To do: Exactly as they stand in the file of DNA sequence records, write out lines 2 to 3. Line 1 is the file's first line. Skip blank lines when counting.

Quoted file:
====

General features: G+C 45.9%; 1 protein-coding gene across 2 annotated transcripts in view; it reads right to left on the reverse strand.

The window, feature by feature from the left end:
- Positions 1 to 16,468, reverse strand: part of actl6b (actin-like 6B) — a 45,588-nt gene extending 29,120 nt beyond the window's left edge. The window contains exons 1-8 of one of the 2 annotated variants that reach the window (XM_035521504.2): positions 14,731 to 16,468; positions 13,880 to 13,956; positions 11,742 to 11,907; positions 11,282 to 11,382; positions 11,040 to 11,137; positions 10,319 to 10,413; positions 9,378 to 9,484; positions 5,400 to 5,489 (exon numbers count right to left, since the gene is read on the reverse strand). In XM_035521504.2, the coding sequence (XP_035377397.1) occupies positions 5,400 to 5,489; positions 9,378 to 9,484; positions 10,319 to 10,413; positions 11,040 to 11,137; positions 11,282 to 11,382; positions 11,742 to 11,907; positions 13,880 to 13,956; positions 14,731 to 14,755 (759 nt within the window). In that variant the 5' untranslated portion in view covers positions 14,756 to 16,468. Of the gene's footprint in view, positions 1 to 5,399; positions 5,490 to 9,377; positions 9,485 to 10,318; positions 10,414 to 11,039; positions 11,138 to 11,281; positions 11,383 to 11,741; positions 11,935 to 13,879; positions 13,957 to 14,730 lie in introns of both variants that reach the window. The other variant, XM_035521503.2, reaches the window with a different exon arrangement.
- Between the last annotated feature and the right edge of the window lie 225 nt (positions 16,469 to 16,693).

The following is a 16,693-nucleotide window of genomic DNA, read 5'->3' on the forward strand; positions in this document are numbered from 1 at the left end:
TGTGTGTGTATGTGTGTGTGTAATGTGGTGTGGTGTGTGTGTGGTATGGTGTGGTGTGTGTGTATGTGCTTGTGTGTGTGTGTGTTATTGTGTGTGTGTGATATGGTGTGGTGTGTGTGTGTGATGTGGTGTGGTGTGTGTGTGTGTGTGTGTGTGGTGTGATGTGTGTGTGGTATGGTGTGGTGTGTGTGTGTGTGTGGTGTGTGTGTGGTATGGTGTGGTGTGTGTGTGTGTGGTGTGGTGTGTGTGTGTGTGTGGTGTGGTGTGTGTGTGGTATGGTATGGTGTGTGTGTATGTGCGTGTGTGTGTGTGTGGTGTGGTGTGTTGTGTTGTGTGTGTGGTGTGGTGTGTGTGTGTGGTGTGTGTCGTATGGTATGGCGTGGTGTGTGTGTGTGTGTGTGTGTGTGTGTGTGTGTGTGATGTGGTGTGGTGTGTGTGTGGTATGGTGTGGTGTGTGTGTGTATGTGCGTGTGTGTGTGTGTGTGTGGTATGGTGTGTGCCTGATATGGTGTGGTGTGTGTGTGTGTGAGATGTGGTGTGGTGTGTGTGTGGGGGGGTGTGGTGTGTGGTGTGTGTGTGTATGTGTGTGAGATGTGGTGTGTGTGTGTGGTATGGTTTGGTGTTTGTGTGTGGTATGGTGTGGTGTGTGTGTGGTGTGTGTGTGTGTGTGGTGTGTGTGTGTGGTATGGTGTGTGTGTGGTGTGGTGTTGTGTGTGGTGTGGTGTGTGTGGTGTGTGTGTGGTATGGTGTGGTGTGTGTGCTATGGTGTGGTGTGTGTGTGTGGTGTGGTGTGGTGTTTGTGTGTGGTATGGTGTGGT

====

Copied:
The window, feature by feature from the left end:
- Positions 1 to 16,468, reverse strand: part of actl6b (actin-like 6B) — a 45,588-nt gene extending 29,120 nt beyond the window's left edge. The window contains exons 1-8 of one of the 2 annotated variants that reach the window (XM_035521504.2): positions 14,731 to 16,468; positions 13,880 to 13,956; positions 11,742 to 11,907; positions 11,282 to 11,382; positions 11,040 to 11,137; positions 10,319 to 10,413; positions 9,378 to 9,484; positions 5,400 to 5,489 (exon numbers count right to left, since the gene is read on the reverse strand). In XM_035521504.2, the coding sequence (XP_035377397.1) occupies positions 5,400 to 5,489; positions 9,378 to 9,484; positions 10,319 to 10,413; positions 11,040 to 11,137; positions 11,282 to 11,382; positions 11,742 to 11,907; positions 13,880 to 13,956; positions 14,731 to 14,755 (759 nt within the window). In that variant the 5' untranslated portion in view covers positions 14,756 to 16,468. Of the gene's footprint in view, positions 1 to 5,399; positions 5,490 to 9,377; positions 9,485 to 10,318; positions 10,414 to 11,039; positions 11,138 to 11,281; positions 11,383 to 11,741; positions 11,935 to 13,879; positions 13,957 to 14,730 lie in introns of both variants that reach the window. The other variant, XM_035521503.2, reaches the window with a different exon arrangement.